Is it true blondes have more fun?

Because it seems like everybody wants to be blonde.

I don't want to be blonde.

I just want to be in the class play.

Well, I'm not in the play,

but I decide to learn the lines anyway-- after all, I know how

to memorize, I've memorized words and songs

and the Pledge of Allegiance.

I can learn this too.

So every day when Sandy and Jonathan

are practicing their lines,

I'm saying Sandy's lines right along with her under my breath.

The day before the play comes and Mrs. Hornstein tells us

Sandy's not doing the play.

She has strep throat.

(groans) I was looking forward to seeing that play!

But then Mrs. Hornstein smiles

and looks at me and she says, "Jackie,

do you think you can play the role?"

"Me? Yes!"

Well, actually it came out more casually, like,

"Yes, Mrs. Hornstein."

But I wonder, how did she know I could play that role?

Did she see me mumbling under my breath?


Later that afternoon, Jonathan and I are practicing our lines

and there's one line that I just keep forgetting

and I know because I pause and I hear Jonathan say,

"Social Studies," in this tone like he's all annoyed

because he has to say a line for me.

That's okay, I've got it.

The next day I'm on stage and I am reciting my lines

in my best imitation Puerto Rican accent.

When all of a sudden I stopped abruptly

and I hear Jonathan say, "Social Studies."

Oh no-- did I forget that line again?

Well, I can't worry about it because the show must go on,

and I continue until I say the last line in the play.

"One hand washes the other and the two, they work together."

And then all the other kids come out

and join us on stage and we take our bows

and I look out into that audience

and I see all those smiling faces and people clapping.

I see the teachers and the students and the parents

who have come see their children perform,

and I am in my glory because

I just know all that applause is for me.

I have triumphed.

I can hardly wait for Mommy and Daddy

to hear all about the play.

No, my parents weren't able to be there for me.

They couldn't come.

You see, Daddy is a construction worker,

and he's on crutches now.

He was hit by a tree when they were clearing a golf course

and it's really too much for him to manage

to get up the steps from our basement apartment,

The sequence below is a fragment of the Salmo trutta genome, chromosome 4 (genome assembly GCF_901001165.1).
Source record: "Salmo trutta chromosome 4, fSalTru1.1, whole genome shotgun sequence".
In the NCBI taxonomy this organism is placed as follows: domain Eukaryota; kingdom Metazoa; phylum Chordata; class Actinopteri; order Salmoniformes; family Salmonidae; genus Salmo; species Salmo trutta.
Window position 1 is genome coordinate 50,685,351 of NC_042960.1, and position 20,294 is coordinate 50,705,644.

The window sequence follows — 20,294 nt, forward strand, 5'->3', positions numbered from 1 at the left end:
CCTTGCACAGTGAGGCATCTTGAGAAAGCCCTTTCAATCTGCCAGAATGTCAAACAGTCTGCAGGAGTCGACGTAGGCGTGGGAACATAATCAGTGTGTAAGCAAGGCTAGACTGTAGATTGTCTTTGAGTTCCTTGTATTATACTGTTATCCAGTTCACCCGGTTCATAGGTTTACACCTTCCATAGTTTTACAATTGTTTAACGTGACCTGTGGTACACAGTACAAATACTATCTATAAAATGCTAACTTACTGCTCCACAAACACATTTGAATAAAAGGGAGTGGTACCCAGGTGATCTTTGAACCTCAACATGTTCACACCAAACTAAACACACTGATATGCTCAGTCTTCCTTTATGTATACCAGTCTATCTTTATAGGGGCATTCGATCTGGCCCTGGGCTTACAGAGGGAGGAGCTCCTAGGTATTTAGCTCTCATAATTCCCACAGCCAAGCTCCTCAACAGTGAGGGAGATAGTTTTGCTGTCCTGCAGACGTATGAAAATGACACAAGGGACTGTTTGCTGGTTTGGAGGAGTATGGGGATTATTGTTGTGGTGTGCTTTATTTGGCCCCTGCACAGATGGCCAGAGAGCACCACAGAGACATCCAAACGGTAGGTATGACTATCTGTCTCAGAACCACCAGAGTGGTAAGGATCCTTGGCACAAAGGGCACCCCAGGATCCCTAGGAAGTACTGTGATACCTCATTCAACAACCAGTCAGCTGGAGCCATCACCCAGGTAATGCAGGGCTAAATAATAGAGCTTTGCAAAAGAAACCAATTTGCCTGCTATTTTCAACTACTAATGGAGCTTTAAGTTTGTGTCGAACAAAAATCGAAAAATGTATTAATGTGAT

walk the three blocks to the bus stop,

take the bus to the elevated train, get up those steps,

take the train to the Prospect Park stop,

transfer there for the second train,

and then walk to my school.

And Mommy-- Mommy's a dressmaker in a factory

and there's no way she can afford

to lose the hours to come see me in a play.

I don't know why I didn't bother to ask if Grandma Lucy

or an aunt or uncle or even a neighbor

could come see me, but I didn't.

So there's no one there for me.

But that's okay, because I'm still excited.

I can hardly wait to get home.

I bust through that door.

I'm so excited, I can hardly speak.

I tell Mommy and Daddy all about the play

and they are happy for me and they're excited for me,

because even though I forgot a line,

I did such a good job,

such a good job in such a short amount of time.

And they are really, really proud of me,

because it's not every day that a little Black girl

gets the chance to be seen and heard.

LEVY: My name is Ronna Levy.

I'm actually originally from Massachusetts.

I grew up in Framingham

and I have been living in Brooklyn for decades.

I've done a lot of different things in my life.

I've been a waitress, I've done some performing,

I've been a teacher...

a lot of different jobs.

So the COVID-19 pandemic has kind of changed everything

and it's changed a lot of storytelling.

What has the impact of the pandemic been on you

as a storyteller? LEVY: It's actually been

kind of wonderful because through Zoom,

I have met so many storytellers from all over the country

and I've been able to tell stories in different shows

that are in different places in the country

that would never happen.

And I've made really good friends

that like when this is all over,

I can't wait to fly out and meet these people.

I feel very connected to these people.

I see all the time on... it's wonderful.

And what kind of stories is it that you most like to tell?

I like stories that are like a moment or just an instant,

not, like, my whole life.

Or here's what happened six years, over six years.

Just like that moment, that instant when something changed

in you and you can, you can turn that anecdote,

you can find the story in that, and that's fascinating.

I strive for that-- it's hard, but I like that.

I am driving home from a nice

and easy hair color commercial audition

and I got the windows open,

the music blasting, and I feel good.

I mean I think I got it, I-I hope I got it,

It's 1992 and I have just moved to Los Angeles to be an actress.

I got my auditions in the day, I waitress on the weekends,

and until I get that big break,

I have a part-time teaching job at a community college.

And the class they've given me

is basic sentence writing and paragraph building.

I taught high school for a year in New York City

and I can certainly write a sentence

and build a paragraph, easy.

First day of class, this young lady comes in,

she's 30 minutes late.

She's got on ripped up jeans, these giant earphones,

and dark sunglasses.

And I say, "Excuse me, class started 30 minutes ago."